From the Wall Street Journal:
Now Mr. Teller is at it again, this time with a solidly crafted, sensationally entertaining Off-Broadway shockfest called “Play Dead” that he directed and co-wrote. While I’m no producer, I’ll be surprised if “Play Dead” doesn’t settle in for a long, profitable run at the Players Theatre. Yes, you’ll scream—I did, repeatedly—but “Play Dead” has a hard core of emotional seriousness that makes it more than just an exercise in audience manipulation (and I use that last word advisedly).
From the New York Post:
Reluctant volunteers are pulled onstage to participate in anything from a séance to a kind of psychic vivisection. At times, the proceedings take on an even darker edge, as when Robbins relates a professed tragic story about a friend or channels the “spirits” of audience members’ deceased loved ones.
From Broadway Doctor.com:
Warning: there are many moments in complete darkness with this play (even the emergency lights go out) where spirits will haunt and fright you. This is not a play for children, seniors, or the faint of heart… But it is one hell of a ride!
And meanwhile, it appears that things are just as rosy on the financial side according to NewYork.CityBizList:
NEW YORK — Play Dead Theater Company LP, a partnership of Schuster Entertainment, has raised $950,000 of its $1 million goal, according to an SEC filing.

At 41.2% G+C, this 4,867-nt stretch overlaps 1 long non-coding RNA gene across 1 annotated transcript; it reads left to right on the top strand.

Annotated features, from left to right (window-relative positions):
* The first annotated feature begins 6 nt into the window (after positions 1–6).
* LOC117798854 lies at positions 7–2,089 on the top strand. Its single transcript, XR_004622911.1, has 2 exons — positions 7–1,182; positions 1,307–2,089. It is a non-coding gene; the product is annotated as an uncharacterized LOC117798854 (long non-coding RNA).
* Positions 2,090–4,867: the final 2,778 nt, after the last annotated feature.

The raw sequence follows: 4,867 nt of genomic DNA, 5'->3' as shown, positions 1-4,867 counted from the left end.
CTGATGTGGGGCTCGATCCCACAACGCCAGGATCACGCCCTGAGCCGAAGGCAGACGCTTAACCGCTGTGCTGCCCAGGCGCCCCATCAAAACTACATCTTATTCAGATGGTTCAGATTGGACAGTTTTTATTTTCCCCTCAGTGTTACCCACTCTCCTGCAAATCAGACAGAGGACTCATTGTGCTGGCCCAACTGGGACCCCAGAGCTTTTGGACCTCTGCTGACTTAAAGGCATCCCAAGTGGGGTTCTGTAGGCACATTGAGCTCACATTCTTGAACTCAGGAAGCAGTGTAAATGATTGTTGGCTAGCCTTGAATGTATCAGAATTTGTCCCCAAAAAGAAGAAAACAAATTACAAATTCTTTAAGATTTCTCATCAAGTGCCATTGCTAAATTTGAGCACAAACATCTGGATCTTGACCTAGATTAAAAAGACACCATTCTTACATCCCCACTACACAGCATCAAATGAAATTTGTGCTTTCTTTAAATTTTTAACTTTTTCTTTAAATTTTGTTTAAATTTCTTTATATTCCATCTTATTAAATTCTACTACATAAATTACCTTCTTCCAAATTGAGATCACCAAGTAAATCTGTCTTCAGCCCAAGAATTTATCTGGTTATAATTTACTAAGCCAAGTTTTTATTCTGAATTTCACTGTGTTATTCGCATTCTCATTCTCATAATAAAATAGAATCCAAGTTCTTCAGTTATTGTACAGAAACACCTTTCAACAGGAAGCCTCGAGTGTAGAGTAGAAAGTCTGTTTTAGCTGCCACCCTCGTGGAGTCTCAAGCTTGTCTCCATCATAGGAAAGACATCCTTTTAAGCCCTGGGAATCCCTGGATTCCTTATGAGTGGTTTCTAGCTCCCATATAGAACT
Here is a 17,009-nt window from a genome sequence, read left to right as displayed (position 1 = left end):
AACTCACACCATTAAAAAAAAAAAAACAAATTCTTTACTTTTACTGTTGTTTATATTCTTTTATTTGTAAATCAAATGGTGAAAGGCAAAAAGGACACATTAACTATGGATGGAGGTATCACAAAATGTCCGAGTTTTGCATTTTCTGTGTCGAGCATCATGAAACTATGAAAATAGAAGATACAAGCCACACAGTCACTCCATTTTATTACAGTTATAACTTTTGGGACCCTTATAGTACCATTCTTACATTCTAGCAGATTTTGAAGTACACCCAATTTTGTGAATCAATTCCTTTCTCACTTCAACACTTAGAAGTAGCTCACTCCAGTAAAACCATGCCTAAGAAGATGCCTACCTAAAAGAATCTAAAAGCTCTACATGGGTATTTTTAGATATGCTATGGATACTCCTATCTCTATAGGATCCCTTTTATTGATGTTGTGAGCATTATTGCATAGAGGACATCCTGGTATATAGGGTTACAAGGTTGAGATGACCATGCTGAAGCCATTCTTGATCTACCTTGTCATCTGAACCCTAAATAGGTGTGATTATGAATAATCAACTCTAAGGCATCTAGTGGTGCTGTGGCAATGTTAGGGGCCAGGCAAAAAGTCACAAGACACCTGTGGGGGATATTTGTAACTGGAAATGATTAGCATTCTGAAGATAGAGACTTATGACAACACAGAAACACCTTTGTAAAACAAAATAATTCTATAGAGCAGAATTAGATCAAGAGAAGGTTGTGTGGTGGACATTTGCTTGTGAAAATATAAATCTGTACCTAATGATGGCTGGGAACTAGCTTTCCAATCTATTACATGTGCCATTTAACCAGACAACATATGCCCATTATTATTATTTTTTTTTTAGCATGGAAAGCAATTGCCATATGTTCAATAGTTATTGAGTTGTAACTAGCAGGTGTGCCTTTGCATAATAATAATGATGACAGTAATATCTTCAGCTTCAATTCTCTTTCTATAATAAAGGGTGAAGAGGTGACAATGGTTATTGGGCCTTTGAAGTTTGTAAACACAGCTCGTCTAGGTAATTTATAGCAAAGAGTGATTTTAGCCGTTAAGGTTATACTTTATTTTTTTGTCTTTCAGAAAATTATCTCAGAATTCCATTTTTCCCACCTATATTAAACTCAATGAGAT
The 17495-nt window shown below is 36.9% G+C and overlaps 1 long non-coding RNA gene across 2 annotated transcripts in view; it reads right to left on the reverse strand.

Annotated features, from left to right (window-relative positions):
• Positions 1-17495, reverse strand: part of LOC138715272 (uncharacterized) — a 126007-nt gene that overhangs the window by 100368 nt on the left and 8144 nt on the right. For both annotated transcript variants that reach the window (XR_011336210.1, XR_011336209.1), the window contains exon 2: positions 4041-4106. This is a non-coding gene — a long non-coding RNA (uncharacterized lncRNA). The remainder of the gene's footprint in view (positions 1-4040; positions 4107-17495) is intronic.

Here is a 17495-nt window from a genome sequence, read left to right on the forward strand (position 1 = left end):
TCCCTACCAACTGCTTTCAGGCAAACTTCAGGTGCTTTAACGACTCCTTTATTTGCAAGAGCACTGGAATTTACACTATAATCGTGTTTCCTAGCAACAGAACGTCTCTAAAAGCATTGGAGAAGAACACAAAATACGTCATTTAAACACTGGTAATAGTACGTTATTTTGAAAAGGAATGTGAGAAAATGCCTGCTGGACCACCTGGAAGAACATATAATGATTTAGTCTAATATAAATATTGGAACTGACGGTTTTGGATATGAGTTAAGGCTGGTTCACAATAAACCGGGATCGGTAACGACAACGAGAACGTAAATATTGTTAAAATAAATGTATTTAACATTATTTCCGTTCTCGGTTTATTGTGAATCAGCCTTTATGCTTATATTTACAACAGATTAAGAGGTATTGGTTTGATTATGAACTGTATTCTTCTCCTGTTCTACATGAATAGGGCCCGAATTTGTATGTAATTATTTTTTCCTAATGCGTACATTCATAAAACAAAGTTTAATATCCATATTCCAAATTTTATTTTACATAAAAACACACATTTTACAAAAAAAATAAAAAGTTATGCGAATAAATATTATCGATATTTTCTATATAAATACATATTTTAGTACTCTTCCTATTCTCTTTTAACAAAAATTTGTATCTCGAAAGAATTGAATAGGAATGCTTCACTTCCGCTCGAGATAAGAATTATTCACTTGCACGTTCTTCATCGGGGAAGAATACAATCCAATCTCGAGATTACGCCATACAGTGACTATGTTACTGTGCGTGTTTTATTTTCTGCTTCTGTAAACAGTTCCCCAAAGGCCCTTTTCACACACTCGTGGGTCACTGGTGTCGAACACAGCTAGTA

Posted by Editor on November 10th, 2010
NPR’s All Things Considered takes a look behind the scenes with Todd Robbin’s Play Dead, including an interview with the creative mastermind Teller.
Screams, philosophy and melodic Robert Siegel narration await!
Posted by Editor on October 6th, 2010
• Eric DeCamps
Eric DeCamps joins us to talk about why more magicians haven’t made a reputation with recent talk show appearances, if Teller and Todd Robbins’ Play Dead will ever come back to Vegas and which magicians could get away with creating a fantasy epic cartoon featuring themselves in the lead roles like Siegfried and Roy.
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Posted by Editor on October 4th, 2010
With Todd Robbins and Teller’s spook show Play Dead officially shuffling east to the windswept isle of Manhattan, Las Vegas Review-Journal columnist Mike Weatherford ruminates on the likelihood of such a show (which was workshopped extensively in Sin City) ever living in Las Vegas on a permanent basis.
As I drove home, adrenaline still pumping, I thought about whether it could even work in a casino. On one hand, it’s what I’ve been wanting to see: magic reinvented in a creative new context, beyond tigers in boxes. But the distance to New York seems more in miles of context than content.
With time and patience, you could sell this show here. You could explain it, playing up what Teller calls the “spooky amusement” factor, as an October opening in New York will no doubt do.
But the very existence of “off-Broadway” gives the show a context; no need to explain it will be sophisticated and thoughtful in its own gory way: “You look in low places for high things,” Teller says.
The column also mentions that Dead went through three distinct re-writes, something the jibes with the reviews we’ve heard from folks that saw it multiple times and noticed significant changes.
Posted by Editor on September 15th, 2010
Found on the New York Post’s coverage of fall Off-Broadway shows. Looks pretty dope.